Maintenance of the Body
Optimal pH varies from one body ﬂuid to another, but not
by much. Te normal pH of arterial blood is 7.4, that of venous
blood and IF is 7.35, and that of ICF averages 7.0. Te lower pH
in cells and venous blood reﬂects their greater amounts of acidic
metabolites and carbon dioxide, which combines with water to
form carbonic acid, H
Whenever the pH of arterial blood rises above 7.45, a person
is said to have
. A drop
in arterial pH below 7.35 results in
. Because pH 7.0 is neutral, chemically speaking 7.35
is not acidic. However, it is a higher-than-optimal H
tration for most cells, so any arterial pH between 7.0 and 7.35 is
Although small amounts of acidic substances enter the body
via ingested foods, most hydrogen ions originate as metabolic
by-products or end products. For example:
Breakdown of phosphorus-containing proteins releases
into the ECF.
Anaerobic respiration of glucose produces
Fat metabolism yields other organic acids, such as fatty acids
Loading and transport of carbon dioxide in the blood as
liberates hydrogen ions.
concentration in blood is regulated sequentially by
(1) chemical buﬀers, (2) brain stem respiratory centers, and (3)
renal mechanisms. Chemical buﬀers, the ﬁrst line of defense, act
within a fraction of a second to resist pH changes. Within 1–3
minutes, changes in respiratory rate and depth occur to com-
pensate for acidosis or alkalosis. Te kidneys, the body’s most
potent acid-base regulatory system, ordinarily require hours to
a day or more to alter blood pH.
Chemical Buffer Systems
List the three major chemical buffer systems of the body
and describe how they resist pH changes.
Recall that acids are
, and that the acidity of a solution
reﬂects only the
hydrogen ions, not those bound to anions.
dissociate completely and liberate all their H
. Tey can dramatically change a solution’s pH.
dissociate only partially (Figure 26.11b).
Accordingly, they have a much smaller eﬀect on pH. However,
weak acids are eﬃcient at preventing pH changes, and this feature
allows them to play important roles in chemical buﬀer systems.
. Strong bases are those that dis-
sociate easily in water and quickly tie up H
. Conversely, weak
bases are less likely to accept protons.
is a system of one or more compounds
that resists changes in pH when a strong acid or base is added.
Tey do this by binding to H
whenever the pH drops and re-
leasing them when pH rises.
Te three major chemical buﬀer systems in the body are the
protein buﬀer systems
that causes a shi± in H
concentration in one ﬂuid compart-
ment simultaneously causes a change in the others. As a result,
membrane, while Ca
pumps and antiporters export it at the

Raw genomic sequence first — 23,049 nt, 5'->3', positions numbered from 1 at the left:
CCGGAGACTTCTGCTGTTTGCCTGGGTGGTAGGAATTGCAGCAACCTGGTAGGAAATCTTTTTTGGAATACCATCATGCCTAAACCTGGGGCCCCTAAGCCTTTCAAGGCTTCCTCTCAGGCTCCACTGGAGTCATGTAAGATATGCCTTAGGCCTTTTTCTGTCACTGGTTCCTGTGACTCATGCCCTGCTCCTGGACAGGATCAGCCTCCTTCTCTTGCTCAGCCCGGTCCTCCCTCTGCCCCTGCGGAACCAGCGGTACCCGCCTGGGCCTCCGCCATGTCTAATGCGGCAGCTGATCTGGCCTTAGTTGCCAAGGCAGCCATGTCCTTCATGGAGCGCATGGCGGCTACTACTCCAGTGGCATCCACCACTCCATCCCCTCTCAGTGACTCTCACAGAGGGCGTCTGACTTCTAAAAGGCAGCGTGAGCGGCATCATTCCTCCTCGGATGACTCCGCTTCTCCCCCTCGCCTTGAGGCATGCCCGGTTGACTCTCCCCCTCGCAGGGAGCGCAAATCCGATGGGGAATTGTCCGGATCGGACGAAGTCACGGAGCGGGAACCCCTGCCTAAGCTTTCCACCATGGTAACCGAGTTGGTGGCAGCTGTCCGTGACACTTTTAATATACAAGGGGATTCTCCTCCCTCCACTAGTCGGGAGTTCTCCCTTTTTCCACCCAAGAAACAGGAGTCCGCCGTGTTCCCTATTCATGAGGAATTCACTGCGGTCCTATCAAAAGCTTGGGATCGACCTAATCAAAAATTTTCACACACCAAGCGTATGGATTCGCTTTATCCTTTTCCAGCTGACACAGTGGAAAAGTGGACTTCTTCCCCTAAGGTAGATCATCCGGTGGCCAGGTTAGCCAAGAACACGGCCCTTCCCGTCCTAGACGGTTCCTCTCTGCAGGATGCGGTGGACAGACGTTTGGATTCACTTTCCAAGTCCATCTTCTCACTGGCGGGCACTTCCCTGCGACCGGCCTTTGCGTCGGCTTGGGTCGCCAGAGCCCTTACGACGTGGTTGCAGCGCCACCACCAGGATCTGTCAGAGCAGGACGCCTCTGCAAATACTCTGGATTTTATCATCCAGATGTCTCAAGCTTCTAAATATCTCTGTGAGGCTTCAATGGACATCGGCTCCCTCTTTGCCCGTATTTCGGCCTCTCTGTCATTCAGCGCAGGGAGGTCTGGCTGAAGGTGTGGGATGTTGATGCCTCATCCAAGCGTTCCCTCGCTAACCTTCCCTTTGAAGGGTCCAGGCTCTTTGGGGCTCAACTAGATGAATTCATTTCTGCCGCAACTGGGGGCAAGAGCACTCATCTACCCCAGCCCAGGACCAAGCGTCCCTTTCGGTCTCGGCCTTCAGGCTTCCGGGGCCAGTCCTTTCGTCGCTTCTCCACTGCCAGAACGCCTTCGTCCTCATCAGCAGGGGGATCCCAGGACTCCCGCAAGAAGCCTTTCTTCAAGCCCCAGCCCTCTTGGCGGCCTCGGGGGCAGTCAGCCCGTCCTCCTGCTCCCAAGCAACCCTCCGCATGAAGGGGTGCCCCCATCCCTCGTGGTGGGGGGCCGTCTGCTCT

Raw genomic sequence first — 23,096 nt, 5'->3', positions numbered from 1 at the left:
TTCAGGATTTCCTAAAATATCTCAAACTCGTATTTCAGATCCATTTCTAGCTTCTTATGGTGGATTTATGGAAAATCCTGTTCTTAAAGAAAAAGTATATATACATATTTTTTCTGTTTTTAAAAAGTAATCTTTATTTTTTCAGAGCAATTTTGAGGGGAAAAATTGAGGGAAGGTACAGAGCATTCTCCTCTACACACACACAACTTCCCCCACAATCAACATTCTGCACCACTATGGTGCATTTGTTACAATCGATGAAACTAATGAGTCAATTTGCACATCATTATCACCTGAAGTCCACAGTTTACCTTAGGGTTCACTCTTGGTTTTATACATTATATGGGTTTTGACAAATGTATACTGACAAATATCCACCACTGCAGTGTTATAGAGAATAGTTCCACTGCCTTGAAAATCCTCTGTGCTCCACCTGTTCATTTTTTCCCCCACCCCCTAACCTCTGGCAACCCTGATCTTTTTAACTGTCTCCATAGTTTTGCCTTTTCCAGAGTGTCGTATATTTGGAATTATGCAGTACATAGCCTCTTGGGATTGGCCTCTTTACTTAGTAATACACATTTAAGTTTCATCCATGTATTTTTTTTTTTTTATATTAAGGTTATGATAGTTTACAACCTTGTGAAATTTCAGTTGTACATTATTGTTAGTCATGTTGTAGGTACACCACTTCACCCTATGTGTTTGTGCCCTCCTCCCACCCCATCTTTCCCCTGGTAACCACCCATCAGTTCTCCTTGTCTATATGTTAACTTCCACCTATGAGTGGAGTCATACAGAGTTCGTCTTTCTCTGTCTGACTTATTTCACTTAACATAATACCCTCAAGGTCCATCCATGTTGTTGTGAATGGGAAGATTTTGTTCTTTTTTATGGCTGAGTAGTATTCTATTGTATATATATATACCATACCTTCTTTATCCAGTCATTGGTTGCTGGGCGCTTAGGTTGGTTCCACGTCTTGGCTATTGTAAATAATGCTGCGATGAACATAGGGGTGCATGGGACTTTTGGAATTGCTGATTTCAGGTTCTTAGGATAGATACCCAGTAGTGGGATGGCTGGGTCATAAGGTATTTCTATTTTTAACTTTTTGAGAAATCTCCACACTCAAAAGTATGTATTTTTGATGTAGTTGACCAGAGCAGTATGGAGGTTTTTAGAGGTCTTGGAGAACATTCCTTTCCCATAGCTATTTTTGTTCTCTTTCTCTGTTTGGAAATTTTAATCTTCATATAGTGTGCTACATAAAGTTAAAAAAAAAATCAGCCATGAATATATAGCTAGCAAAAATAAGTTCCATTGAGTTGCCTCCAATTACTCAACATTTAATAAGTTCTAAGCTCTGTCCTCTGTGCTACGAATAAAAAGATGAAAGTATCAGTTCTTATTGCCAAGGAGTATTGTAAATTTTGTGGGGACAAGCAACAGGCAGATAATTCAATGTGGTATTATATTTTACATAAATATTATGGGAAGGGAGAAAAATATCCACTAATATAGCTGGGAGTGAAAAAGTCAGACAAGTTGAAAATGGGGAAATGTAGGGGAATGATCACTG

basolateral membrane. Under normal circumstances about 98%
of the ﬁltered Ca
is reabsorbed owing to the action of P²H.
As a rule, 75% of the ﬁltered phosphate ions (including
, and PO
) are reabsorbed in the PC² by
secondary active transport. Phosphate reabsorption is set by its
transport maximum. Amounts over that maximum simply ﬂow
out in urine. P²H inhibits active transport of phosphate by de-
creasing its transport maximum.
When ECF calcium levels are within normal limits (9–11
mg/100 ml of blood) or higher, P²H secretion is inhibited. Con-
sequently, release of Ca
from bone is inhibited, more Ca
lost in feces and urine, and more phosphate is retained. Hor-
mones other than P²H alter phosphate reabsorption. For exam-
ple, insulin increases it while glucagon decreases it.
Regulation of Anions
Chloride is the major anion accompanying Na
in the ECF
and, like sodium, Cl
helps maintain the osmotic pressure of
the blood. When blood pH is within normal limits or slightly
alkaline, about 99% of ﬁltered Cl
is reabsorbed. In the PC²,
it moves passively and simply follows sodium ions out of the
ﬁltrate and into the peritubular capillary blood. In most other
tubule segments, Na
transport are coupled.
When acidosis occurs, less Cl
reabsorption is stepped up to restore blood pH to its
normal range. Tus, the choice between Cl
acid-base regulation. Most other anions, such as sulfates and
nitrates, have transport maximums, and when their concentra-
tions in the ﬁltrate exceed the amount that can be reabsorbed,
the excess spills into urine.
Check Your Understanding
Jacob has Addison’s disease (insufﬁcient aldosterone release).
How does this affect his plasma Na
does this affect his blood pressure? Explain.
Renal handling of Na
can be summed up as “The kidneys
reabsorb almost all of the Na
as ﬁltrate passes through its
tubules.” Make a similar summary for K
Which hormone is the major regulator of Ca
in the blood?
What are the effects of hypercalcemia? Hypocalcemia?
For answers, see Appendix H.
List important sources of acids in the body.
Because of their abundant hydrogen bonds, all functional pro-
teins (enzymes, hemoglobin, cytochromes, and others) are in-
ﬂuenced by H
concentration. It follows then that nearly all
biochemical reactions are inﬂuenced by the pH of their ﬂuid en-
vironment, and the
of body ﬂuids is closely
regulated. (For a review of the basic principles of acid-base reac-
tions and pH, see Chapter 2.)